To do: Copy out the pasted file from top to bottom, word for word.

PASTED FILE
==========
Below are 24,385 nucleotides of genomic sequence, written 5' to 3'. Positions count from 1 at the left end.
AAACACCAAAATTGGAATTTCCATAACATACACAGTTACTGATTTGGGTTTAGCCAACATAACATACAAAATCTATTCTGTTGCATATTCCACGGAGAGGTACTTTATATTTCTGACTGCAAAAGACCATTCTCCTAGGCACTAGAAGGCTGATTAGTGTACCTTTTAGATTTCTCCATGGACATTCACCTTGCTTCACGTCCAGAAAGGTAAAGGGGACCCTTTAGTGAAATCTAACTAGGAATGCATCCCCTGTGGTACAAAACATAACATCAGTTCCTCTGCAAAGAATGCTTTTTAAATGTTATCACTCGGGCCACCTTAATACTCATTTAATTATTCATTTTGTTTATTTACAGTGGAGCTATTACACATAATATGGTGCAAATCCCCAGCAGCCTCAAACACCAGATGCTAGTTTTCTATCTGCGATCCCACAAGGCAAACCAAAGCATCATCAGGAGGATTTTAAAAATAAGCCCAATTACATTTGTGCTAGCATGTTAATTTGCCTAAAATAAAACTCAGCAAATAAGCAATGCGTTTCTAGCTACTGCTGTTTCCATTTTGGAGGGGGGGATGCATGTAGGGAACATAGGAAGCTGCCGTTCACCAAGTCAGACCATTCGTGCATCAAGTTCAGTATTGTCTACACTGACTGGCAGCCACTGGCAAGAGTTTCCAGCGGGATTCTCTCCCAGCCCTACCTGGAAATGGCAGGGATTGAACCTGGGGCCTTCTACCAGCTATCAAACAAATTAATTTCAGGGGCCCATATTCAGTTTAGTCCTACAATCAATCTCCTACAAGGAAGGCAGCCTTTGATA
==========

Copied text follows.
Below are 24,385 nucleotides of genomic sequence, written 5' to 3'. Positions count from 1 at the left end.
AAACACCAAAATTGGAATTTCCATAACATACACAGTTACTGATTTGGGTTTAGCCAACATAACATACAAAATCTATTCTGTTGCATATTCCACGGAGAGGTACTTTATATTTCTGACTGCAAAAGACCATTCTCCTAGGCACTAGAAGGCTGATTAGTGTACCTTTTAGATTTCTCCATGGACATTCACCTTGCTTCACGTCCAGAAAGGTAAAGGGGACCCTTTAGTGAAATCTAACTAGGAATGCATCCCCTGTGGTACAAAACATAACATCAGTTCCTCTGCAAAGAATGCTTTTTAAATGTTATCACTCGGGCCACCTTAATACTCATTTAATTATTCATTTTGTTTATTTACAGTGGAGCTATTACACATAATATGGTGCAAATCCCCAGCAGCCTCAAACACCAGATGCTAGTTTTCTATCTGCGATCCCACAAGGCAAACCAAAGCATCATCAGGAGGATTTTAAAAATAAGCCCAATTACATTTGTGCTAGCATGTTAATTTGCCTAAAATAAAACTCAGCAAATAAGCAATGCGTTTCTAGCTACTGCTGTTTCCATTTTGGAGGGGGGGATGCATGTAGGGAACATAGGAAGCTGCCGTTCACCAAGTCAGACCATTCGTGCATCAAGTTCAGTATTGTCTACACTGACTGGCAGCCACTGGCAAGAGTTTCCAGCGGGATTCTCTCCCAGCCCTACCTGGAAATGGCAGGGATTGAACCTGGGGCCTTCTACCAGCTATCAAACAAATTAATTTCAGGGGCCCATATTCAGTTTAGTCCTACAATCAATCTCCTACAAGGAAGGCAGCCTTTGATA